The Palm Beach Zoo & Conservation Society has announced that Berapi Api, a ten-year-old Malayan tiger who mothered three male cubs at the Zoo in 2011, is expected to give birth within the next six weeks. This will be her fourth litter, and the second litter sired by Keemasan Mata, who returned to the Zoo in January. This pregnancy is significant because the Malayan tiger is a critically endangered species.
The two tigers were paired in February through a breeding recommendation made by the Tiger Species Survival Plan (SSP) of the Association of Zoos and Aquariums (AZA). The two tigers were separated after breeding, since tigers are solitary in the wild. Mata will remain on exhibit at the Palm Beach Zoo.
Berapi has been exhibiting signs of pregnancy, including steady weight gain and a growing belly that has shown movement in the past week. A tiger’s gestational period is typically 93-110 days, with 100 days being the average.
“We are cautiously optimistic since we have done the best we can in preparing for this,” said Jan Steele, General Curator for the Zoo. “Every pregnancy comes with risk, and we are giving Berapi space to allow her to have the safest birthing environment possible.”
Zoo officials halted the construction of the Henry and Charlotte Kimelman Tiger Falls Habitat last month to ensure Berapi is not disturbed by loud noises. The new habitat will open in the fall, and will double the size of the current tiger habitat. Construction will resume a minimum of one month after the tiger cubs are born.
Berapi has preferred to remain in the tiger night house, only venturing out in the cooler evening hours. Zookeepers are following a normal routine with the expectant mother, and are making a point not to hover unnecessarily. Mother tigers have been known to kill their cubs if they feel threatened, and Berapi abandoned the first two of her three litters. A remote camera inside the night house allows zookeepers to monitor the pregnant tiger.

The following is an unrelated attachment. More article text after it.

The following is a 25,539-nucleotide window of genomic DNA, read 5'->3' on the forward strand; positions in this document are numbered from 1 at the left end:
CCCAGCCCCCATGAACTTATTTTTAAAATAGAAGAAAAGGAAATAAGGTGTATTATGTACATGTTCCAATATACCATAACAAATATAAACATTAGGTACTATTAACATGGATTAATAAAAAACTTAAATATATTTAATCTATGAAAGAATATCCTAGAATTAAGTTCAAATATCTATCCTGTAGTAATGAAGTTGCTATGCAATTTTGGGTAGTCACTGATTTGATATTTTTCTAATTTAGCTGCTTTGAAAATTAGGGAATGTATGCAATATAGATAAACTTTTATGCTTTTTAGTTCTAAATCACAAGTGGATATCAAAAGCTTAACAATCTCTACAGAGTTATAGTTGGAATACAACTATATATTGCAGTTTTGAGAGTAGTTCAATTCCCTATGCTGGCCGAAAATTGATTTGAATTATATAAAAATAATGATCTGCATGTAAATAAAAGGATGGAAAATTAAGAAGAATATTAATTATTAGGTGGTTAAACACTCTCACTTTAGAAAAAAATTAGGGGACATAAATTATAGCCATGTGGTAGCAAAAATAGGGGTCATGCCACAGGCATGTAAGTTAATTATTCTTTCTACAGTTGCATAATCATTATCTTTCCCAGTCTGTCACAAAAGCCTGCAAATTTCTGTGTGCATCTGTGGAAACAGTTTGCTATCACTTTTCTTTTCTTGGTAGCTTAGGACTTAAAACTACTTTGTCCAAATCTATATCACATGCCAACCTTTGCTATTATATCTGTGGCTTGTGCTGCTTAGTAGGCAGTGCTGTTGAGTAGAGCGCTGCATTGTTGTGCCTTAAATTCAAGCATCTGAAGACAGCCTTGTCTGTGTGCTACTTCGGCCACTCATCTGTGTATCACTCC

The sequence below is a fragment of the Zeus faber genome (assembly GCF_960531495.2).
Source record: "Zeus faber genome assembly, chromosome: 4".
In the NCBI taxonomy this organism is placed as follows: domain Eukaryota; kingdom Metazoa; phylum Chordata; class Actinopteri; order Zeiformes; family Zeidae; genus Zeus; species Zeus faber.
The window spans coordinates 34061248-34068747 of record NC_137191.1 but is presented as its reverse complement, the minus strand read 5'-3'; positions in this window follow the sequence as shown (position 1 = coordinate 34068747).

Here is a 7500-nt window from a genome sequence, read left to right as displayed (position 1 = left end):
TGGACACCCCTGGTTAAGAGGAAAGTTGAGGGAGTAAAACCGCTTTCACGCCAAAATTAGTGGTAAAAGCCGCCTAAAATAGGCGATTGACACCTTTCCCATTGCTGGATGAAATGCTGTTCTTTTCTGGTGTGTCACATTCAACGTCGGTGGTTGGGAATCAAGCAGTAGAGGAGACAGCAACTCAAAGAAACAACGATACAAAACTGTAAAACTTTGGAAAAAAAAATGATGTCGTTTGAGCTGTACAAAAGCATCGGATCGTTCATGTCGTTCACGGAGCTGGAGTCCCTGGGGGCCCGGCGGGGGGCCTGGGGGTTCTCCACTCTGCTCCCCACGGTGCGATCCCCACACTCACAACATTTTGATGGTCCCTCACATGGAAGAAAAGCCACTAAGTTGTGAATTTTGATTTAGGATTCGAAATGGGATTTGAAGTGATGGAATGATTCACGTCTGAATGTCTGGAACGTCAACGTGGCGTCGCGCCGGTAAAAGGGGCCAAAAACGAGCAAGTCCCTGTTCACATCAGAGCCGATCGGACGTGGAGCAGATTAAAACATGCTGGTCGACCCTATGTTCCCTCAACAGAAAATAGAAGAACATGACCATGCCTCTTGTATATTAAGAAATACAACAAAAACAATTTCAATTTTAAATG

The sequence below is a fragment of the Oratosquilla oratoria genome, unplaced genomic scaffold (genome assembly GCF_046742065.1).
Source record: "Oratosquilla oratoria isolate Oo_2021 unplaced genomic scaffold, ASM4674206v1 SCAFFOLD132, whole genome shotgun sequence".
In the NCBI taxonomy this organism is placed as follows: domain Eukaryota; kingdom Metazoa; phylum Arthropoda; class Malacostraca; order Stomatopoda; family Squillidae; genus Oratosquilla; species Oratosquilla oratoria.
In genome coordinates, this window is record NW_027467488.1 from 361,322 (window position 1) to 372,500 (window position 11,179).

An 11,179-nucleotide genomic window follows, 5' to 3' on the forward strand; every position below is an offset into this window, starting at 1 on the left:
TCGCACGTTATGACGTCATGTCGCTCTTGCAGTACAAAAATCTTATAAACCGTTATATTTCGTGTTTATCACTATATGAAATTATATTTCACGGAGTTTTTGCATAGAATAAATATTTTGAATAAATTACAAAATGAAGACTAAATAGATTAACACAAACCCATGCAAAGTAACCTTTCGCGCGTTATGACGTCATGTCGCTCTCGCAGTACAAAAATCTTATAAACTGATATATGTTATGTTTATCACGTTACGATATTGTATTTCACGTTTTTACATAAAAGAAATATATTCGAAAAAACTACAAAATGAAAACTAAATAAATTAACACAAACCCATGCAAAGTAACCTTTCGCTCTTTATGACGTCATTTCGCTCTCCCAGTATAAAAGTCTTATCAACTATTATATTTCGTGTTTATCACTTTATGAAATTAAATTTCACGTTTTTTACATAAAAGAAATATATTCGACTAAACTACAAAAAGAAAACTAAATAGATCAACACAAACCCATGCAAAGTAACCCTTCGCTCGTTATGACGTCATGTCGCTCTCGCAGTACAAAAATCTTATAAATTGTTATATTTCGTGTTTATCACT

Berapi was born on December 23, 2004, and weighs 220 pounds. Mata was born on June 4, 2005, and weighs 340 pounds.
Malayan tiger births are extremely rare, with only one other AZA zoo having Malayan tiger cub births this year. Zoo officials said each tiger birth is critical to help preserve the species from extinction, as scientists estimate fewer than 500 Malayan tigers exist in the wild. Every tiger cub born will contribute to the genetic diversity of the Malayan tiger population and species conservation efforts.
Malayan tigers are among the smallest of the tiger species, and are named after the Malay Peninsula where they are found. Initially, decline in tiger numbers was primarily because of a tremendous loss of habitat. More recently, the greater threat has been from poaching for its body parts, persecution by angry villagers, and starvation as their prey is over-harvested.